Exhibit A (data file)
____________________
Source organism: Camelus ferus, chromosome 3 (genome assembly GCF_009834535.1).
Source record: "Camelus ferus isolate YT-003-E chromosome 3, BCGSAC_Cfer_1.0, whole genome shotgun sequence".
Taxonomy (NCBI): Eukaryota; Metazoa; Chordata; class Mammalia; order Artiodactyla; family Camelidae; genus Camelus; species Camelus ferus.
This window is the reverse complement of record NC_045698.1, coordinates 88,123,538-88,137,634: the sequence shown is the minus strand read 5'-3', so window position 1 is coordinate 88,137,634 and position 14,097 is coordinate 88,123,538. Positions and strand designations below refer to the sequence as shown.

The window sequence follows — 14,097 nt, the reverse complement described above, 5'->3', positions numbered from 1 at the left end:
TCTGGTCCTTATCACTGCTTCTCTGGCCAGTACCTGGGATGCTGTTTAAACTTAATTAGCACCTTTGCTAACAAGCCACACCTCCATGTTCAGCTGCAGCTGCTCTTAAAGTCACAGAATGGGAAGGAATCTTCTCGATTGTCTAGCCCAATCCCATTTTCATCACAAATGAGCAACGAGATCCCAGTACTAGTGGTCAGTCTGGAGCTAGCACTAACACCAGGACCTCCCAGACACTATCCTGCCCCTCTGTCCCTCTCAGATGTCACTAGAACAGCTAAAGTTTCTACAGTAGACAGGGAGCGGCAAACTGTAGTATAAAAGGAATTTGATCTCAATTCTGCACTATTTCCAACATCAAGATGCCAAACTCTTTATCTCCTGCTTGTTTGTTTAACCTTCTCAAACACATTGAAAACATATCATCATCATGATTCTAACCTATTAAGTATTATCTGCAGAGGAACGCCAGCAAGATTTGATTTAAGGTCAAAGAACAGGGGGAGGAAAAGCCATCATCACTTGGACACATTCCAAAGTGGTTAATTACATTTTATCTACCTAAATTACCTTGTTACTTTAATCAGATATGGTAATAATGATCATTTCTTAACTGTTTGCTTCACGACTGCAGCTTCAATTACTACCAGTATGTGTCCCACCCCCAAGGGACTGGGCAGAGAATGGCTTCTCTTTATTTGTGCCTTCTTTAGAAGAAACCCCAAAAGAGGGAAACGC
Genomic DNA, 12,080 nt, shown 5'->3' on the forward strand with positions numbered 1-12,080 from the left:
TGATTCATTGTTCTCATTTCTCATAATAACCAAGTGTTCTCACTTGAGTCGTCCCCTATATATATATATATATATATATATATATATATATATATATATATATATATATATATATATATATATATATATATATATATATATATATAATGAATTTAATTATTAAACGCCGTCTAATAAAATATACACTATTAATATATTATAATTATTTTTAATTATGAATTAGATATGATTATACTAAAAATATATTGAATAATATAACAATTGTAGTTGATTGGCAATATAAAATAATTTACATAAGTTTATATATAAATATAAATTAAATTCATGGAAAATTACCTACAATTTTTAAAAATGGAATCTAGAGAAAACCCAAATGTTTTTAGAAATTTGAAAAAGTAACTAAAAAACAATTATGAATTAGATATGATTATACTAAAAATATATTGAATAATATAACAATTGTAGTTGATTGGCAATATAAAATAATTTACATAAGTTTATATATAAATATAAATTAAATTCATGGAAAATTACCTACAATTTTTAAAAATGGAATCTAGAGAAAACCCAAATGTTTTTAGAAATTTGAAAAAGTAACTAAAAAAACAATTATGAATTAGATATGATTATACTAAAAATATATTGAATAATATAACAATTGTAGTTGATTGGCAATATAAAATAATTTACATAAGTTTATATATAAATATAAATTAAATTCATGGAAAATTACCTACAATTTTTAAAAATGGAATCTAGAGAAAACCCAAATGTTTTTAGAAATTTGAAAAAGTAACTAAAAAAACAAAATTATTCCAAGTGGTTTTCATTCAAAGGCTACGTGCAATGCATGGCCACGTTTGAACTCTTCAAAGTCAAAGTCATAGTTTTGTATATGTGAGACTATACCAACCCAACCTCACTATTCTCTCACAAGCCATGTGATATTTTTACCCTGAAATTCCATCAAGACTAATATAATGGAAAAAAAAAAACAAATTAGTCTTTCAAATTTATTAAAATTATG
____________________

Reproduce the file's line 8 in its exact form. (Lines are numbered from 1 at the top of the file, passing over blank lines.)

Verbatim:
TGATTCATTGTTCTCATTTCTCATAATAACCAAGTGTTCTCACTTGAGTCGTCCCCTATATATATATATATATATATATATATATATATATATATATATATATATATATATATATATATATATATATATATATATATATATATATAATGAATTTAATTATTAAACGCCGTCTAATAAAATATACACTATTAATATATTATAATTATTTTTAATTATGAATTAGATATGATTATACTAAAAATATATTGAATAATATAACAATTGTAGTTGATTGGCAATATAAAATAATTTACATAAGTTTATATATAAATATAAATTAAATTCATGGAAAATTACCTACAATTTTTAAAAATGGAATCTAGAGAAAACCCAAATGTTTTTAGAAATTTGAAAAAGTAACTAAAAAACAATTATGAATTAGATATGATTATACTAAAAATATATTGAATAATATAACAATTGTAGTTGATTGGCAATATAAAATAATTTACATAAGTTTATATATAAATATAAATTAAATTCATGGAAAATTACCTACAATTTTTAAAAATGGAATCTAGAGAAAACCCAAATGTTTTTAGAAATTTGAAAAAGTAACTAAAAAAACAATTATGAATTAGATATGATTATACTAAAAATATATTGAATAATATAACAATTGTAGTTGATTGGCAATATAAAATAATTTACATAAGTTTATATATAAATATAAATTAAATTCATGGAAAATTACCTACAATTTTTAAAAATGGAATCTAGAGAAAACCCAAATGTTTTTAGAAATTTGAAAAAGTAACTAAAAAAACAAAATTATTCCAAGTGGTTTTCATTCAAAGGCTACGTGCAATGCATGGCCACGTTTGAACTCTTCAAAGTCAAAGTCATAGTTTTGTATATGTGAGACTATACCAACCCAACCTCACTATTCTCTCACAAGCCATGTGATATTTTTACCCTGAAATTCCATCAAGACTAATATAATGGAAAAAAAAAAACAAATTAGTCTTTCAAATTTATTAAAATTATG